Dbn port, airport in UN drug report

2014-03-05 00:00

THE frequency with which drug smugglers had tried to breach Durban’s port and airport has seen the city named for the first time ever in the annual report of the United Nations International Narcotics Control Board.

Dr Lochan Naidoo, INCB immediate past first vice-president and South Africa’s representative on the United Nations INCB, said international syndicates had targeting Durban and Eastern Cape harbours.

Naidoo was speaking at the Durban University of Technology yesterday for the global launch of the annual report.

He raised concerns about the number of drug seizures at King Shaka International Airport.

“King Shaka has become an area where there is seizing of cocaine.”

He said the Gulf States had found themselves in a similar predicament.

Last month The Witness reported that police had arrested alleged drug smugglers at King Shaka International Airport.

Eugene Brits (43) allegedly had 1,5 kg of cocaine taped to his body and Jo-Anne Esme Farrell (54) was found with 1,16 kg of cocaine.

“This is the first time ever that our city has been mentioned in the report,” said Naidoo.

This is the 45th annual report since the board was established in 1968 in accordance with the Single Convention on Narcotic Drugs of 1961.

Naidoo said the expansion of Durban’s harbour was a concern as there would be an increase in the number of shipping containers.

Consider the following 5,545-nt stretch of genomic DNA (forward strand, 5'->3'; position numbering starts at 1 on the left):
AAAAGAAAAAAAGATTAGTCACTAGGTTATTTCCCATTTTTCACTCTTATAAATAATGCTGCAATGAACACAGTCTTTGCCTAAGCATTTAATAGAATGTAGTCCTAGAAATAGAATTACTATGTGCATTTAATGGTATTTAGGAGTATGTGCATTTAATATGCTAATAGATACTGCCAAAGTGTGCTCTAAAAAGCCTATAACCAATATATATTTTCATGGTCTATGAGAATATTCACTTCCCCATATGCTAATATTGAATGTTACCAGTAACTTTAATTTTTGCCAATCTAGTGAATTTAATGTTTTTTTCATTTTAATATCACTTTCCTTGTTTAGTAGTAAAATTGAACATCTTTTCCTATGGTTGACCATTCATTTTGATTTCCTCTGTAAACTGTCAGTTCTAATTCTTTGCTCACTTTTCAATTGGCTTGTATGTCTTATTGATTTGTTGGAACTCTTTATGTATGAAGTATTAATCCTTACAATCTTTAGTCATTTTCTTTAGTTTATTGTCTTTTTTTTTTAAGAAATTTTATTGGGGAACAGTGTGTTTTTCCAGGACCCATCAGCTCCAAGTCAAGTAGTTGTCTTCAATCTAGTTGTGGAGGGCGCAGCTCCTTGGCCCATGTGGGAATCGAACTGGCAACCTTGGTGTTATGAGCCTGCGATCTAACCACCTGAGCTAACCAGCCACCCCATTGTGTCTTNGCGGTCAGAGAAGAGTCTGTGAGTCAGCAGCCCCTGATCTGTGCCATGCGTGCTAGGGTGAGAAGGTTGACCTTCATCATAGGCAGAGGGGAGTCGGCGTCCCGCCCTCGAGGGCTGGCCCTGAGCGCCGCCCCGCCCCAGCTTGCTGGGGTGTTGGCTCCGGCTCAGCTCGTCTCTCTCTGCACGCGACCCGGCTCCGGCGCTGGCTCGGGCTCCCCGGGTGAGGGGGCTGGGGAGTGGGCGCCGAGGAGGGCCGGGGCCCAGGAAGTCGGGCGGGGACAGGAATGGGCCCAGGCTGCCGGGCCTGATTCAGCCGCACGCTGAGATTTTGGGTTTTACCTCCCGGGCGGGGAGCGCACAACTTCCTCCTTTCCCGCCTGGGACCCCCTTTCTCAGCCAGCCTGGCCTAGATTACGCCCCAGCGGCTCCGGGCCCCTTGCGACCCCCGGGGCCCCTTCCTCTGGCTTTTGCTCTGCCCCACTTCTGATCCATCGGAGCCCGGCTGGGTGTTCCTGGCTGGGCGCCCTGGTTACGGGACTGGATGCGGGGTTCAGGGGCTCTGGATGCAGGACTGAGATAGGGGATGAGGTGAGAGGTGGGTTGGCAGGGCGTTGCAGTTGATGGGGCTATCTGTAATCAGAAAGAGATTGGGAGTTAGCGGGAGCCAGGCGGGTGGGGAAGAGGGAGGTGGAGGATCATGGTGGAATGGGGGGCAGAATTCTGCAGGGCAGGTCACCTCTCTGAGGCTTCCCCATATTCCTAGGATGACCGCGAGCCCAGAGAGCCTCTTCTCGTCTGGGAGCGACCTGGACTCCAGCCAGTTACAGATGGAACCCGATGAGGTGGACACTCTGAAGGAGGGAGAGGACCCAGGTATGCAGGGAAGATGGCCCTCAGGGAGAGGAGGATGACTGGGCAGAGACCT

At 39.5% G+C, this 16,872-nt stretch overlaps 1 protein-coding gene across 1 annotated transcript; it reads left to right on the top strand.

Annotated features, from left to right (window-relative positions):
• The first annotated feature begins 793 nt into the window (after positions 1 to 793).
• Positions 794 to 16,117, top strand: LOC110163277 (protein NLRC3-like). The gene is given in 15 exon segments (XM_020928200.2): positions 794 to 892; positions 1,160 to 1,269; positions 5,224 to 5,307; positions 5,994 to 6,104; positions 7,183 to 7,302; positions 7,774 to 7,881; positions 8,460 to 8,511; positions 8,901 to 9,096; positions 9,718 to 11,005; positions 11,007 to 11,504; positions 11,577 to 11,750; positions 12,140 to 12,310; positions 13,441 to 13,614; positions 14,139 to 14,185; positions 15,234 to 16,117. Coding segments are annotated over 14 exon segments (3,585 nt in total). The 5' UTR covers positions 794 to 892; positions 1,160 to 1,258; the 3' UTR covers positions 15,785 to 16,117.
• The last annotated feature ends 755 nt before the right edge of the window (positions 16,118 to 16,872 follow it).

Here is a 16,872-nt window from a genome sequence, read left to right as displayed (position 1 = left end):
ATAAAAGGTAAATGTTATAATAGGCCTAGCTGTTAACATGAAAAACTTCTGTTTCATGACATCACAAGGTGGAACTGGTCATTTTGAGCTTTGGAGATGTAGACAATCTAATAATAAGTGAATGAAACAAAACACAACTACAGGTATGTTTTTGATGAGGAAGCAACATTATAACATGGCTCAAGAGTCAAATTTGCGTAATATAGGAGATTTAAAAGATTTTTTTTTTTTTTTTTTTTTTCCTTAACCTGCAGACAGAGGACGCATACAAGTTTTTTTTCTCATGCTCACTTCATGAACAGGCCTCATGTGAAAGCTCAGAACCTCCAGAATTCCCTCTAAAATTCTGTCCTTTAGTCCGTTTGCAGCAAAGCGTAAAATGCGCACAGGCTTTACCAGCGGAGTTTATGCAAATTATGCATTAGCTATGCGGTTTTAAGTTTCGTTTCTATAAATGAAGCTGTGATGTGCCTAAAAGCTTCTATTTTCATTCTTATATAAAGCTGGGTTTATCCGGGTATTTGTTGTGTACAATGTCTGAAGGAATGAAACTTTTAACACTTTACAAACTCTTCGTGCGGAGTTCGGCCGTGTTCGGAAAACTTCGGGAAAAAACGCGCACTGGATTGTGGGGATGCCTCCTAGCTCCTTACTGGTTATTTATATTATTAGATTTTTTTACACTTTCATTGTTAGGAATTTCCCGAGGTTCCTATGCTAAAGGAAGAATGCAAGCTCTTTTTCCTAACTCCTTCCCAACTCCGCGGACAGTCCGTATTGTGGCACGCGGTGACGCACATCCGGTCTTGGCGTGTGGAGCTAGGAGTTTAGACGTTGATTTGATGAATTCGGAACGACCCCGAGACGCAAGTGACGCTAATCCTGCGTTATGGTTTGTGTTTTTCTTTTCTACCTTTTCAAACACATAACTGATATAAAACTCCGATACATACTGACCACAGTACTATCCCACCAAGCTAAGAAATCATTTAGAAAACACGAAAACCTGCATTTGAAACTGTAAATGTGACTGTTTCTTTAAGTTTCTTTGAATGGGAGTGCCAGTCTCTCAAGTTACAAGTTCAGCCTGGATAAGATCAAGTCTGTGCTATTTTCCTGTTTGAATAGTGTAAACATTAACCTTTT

He fears that harbour personnel may be ill-equipped and poorly trained to identify drugs that make their ways to Durban’s shores.

He told The Witness that KwaZulu-Natal is a small province and any form of “transaction” could lead to an increase in consumption.

Heroin and cocaine come via Kenya, India and Pakistan and the supply to Africa in general was on the increase, he said.

The report states that the use of containerised consignments and marine shipping of cocaine through West Africa to Europe is on the increase, while the prevalence of cannabis abuse continues to be high in the continent.

According to the report, each dollar spent on prevention and treatment programmes can save up to 10 dollars in the future.

Some of the recommendations include prevention.

Transnet is currently in its implementation phase to expand Durban port and its container terminals.

and strengthening governance.

Meanwhile, DUT’s spokesperson Alan Khan said of about 4 500 students from Durban residences, 15% are drug users, 2% sell their bodies for drugs and 10% of the female students are dating sugar daddies to feed their habits.

Female students use drugs more often than male students.

Khan believes it is important for the university to engage in these discussions and create awareness.

He said most of their campuses are situated near the Warwick Junction area where there is a hive of activity close to bus stations and taxi ranks.

Khan said police have even arrested drug dealers who posed as students so they could make sales.

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